Homemade ice cream out of an ice cream machine is great — when you’re using it, anyway. Mine definitely takes up space and collects its share of dust when I’m not churning out quarts in the summer. But just because you don’t own an ice cream machine doesn’t mean your only option for frozen desserts at home is to dig into a store-bought pint.

Here are eight recipes from our archives to keep you cool that don’t require heavy (or pricey) machinery:

Strawberry-Yogurt Semifreddo, above. The strawberries lend this dessert a beautiful color, but you can experiment with swapping in a roughly equivalent amount of your favorite in-season fruit (peaches or blueberries would be very nice).



(Stacy Zarin Goldberg for The Washington Post; food styling by Lisa Cherkasky for The Washington Post)

Mango Ice Cream With Cardamom. Indian ice cream, or kulfi, is about as simple as you can get. Blend and freeze. Don’t sweat if you can’t find canned mango puree, although it is very smooth and sweet. Blended fresh or even frozen chunks of mango are a fine substitute.



(Deb Lindsey for The Washington Post)

Rocky Road Nice Cream. This vegan recipe relies on bananas, dates and coconut cream (not to be confused with coconut milk, which is thinner and contains more water) for texture and sweetness. It’s a great way to use up those ripe bananas you stashed in your freezer and promptly forgot about.



(Deb Lindsey for The Washington Post)

No-Churn Peanut Butter Curry Ice Cream. This recipe calls for powdered peanut butter (roasted, ground peanuts with most of the oil removed), and you can use the extras in baked goods, oatmeal or yogurt. Check out this taste test Consumer Reports conducted a few years ago.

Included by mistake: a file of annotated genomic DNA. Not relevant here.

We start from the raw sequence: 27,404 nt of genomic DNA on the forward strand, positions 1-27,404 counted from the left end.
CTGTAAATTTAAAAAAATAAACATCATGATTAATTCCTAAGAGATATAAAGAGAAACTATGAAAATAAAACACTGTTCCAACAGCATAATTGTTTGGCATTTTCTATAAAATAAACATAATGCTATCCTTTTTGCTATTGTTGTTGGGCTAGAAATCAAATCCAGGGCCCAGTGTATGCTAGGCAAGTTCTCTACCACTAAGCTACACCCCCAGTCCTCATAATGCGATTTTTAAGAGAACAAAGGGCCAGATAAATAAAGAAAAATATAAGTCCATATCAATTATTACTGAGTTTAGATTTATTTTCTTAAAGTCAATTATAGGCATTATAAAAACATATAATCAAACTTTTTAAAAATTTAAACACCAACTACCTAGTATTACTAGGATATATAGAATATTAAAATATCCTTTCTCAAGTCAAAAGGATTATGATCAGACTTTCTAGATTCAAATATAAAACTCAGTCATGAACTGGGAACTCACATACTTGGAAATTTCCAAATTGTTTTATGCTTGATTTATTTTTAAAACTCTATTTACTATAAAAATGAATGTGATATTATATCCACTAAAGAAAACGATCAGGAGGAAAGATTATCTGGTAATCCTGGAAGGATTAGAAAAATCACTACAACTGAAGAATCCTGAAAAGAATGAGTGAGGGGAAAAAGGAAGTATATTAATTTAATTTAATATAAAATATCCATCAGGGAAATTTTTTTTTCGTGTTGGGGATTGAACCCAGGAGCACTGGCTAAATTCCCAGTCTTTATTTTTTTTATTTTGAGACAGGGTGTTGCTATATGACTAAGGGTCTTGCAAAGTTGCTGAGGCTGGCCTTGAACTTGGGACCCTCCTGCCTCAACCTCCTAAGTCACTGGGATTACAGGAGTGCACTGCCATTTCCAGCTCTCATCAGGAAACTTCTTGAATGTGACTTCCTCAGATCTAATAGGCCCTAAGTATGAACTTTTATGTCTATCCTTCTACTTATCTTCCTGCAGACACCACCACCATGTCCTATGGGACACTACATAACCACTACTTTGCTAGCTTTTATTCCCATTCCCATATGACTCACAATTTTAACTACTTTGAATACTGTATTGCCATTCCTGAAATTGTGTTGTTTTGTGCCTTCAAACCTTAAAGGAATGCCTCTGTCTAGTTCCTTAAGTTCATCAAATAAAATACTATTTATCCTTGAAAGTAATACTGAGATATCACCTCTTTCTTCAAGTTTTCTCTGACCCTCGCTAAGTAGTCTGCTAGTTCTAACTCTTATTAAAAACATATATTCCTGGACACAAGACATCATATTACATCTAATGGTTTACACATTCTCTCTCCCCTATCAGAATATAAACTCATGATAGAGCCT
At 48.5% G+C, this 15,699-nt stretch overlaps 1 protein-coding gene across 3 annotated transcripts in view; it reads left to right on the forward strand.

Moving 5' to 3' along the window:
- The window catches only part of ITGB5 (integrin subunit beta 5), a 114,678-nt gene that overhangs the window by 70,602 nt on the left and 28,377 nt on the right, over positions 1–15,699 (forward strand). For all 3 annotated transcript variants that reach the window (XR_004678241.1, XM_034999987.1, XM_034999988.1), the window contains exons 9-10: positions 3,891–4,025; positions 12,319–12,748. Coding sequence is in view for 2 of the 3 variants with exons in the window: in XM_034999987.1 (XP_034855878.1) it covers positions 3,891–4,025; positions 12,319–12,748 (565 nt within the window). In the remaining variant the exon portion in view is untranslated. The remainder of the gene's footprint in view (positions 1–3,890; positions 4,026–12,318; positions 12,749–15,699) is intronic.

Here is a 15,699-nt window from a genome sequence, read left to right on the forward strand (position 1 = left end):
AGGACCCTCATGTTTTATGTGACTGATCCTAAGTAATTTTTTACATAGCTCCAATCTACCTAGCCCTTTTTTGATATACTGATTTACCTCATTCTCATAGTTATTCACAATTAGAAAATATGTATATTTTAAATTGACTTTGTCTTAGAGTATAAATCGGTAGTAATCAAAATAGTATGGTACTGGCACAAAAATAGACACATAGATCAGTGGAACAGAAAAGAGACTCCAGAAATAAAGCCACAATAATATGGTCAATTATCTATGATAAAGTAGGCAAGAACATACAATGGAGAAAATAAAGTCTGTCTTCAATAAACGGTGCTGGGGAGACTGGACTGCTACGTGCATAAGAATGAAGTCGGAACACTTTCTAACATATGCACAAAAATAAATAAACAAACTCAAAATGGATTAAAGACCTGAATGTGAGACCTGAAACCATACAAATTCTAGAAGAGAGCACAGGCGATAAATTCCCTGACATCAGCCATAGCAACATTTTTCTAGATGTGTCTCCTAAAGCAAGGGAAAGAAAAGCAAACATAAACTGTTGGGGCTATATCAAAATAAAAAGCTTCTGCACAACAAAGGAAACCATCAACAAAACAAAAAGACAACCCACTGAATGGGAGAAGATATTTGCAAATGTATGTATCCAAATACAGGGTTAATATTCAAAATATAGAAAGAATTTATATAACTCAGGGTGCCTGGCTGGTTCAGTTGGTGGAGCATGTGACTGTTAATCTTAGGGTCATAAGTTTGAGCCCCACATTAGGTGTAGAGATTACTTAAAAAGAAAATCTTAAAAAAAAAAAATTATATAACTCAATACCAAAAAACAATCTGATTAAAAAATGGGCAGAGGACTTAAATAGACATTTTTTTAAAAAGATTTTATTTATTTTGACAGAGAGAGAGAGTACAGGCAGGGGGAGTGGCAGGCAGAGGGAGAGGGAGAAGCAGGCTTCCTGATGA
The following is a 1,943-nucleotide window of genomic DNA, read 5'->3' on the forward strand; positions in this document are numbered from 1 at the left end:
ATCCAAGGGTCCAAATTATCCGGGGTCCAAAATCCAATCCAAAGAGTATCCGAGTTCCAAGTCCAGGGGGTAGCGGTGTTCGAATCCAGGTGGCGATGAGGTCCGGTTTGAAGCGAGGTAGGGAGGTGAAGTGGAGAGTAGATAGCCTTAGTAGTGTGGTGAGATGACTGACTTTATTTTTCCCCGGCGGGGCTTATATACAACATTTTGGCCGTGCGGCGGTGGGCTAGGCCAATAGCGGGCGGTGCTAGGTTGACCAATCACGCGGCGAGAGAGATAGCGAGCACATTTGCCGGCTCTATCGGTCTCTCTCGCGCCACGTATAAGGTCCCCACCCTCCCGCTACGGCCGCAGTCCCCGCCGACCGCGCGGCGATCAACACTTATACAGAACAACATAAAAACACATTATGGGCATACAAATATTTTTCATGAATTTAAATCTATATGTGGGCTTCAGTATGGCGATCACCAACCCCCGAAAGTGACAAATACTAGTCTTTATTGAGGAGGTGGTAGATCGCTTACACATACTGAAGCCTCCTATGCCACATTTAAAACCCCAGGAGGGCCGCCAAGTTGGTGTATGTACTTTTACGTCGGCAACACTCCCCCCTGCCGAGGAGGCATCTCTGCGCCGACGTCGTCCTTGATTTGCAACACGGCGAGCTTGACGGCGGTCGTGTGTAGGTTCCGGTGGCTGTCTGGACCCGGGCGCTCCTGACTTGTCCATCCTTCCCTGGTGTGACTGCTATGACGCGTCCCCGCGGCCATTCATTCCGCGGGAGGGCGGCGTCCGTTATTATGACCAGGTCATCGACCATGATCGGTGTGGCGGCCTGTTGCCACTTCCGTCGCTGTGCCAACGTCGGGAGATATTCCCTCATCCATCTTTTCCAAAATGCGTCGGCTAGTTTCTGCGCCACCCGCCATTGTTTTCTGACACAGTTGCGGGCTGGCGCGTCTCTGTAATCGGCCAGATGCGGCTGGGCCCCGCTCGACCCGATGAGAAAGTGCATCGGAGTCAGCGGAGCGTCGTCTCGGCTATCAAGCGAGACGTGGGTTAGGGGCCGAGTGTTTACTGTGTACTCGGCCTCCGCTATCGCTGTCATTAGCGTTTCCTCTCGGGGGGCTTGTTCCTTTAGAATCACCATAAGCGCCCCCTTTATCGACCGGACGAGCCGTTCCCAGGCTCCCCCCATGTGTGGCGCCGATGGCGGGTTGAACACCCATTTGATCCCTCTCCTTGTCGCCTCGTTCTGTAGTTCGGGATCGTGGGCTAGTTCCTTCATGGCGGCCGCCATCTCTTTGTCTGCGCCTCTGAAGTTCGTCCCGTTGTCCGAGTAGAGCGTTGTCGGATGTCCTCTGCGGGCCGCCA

(Deb Lindsey for The Washington Post)

Avocado and Coconut Ice CreamYou can make this in an ice cream machine, but you can also just pack it into a container, where it will take on a dense consistency reminiscent of soft-serve.



(Clockwise from left, Lemon Meringue “Ice Cream” photo by Lara Ferroni; Strawberry-Rhubarb Sherbet photo by Deb Lindsey for The Washington Post, tableware from Crate and Barrel; Ice Cream With Honey and Thyme photo by Mette Randem for The Washington Post)

Lemon Meringue “Ice Cream,” above left. Making a meringue contributes to a soft, creamy texture.

Strawberry-Rhubarb Sherbet, top right. Set aside enough time for several rounds of mixing and freezing.

Ice Cream With Honey and Thyme, bottom right. You know those school projects where you froze ice cream using salt and ice? This is the same idea. Have fun with it.

More from Voraciously:

Snacks fit for a road trip, plus other travel eating tips

Our favorite fruit pie recipes to celebrate the season

This classic coffee cake is what good mornings are made of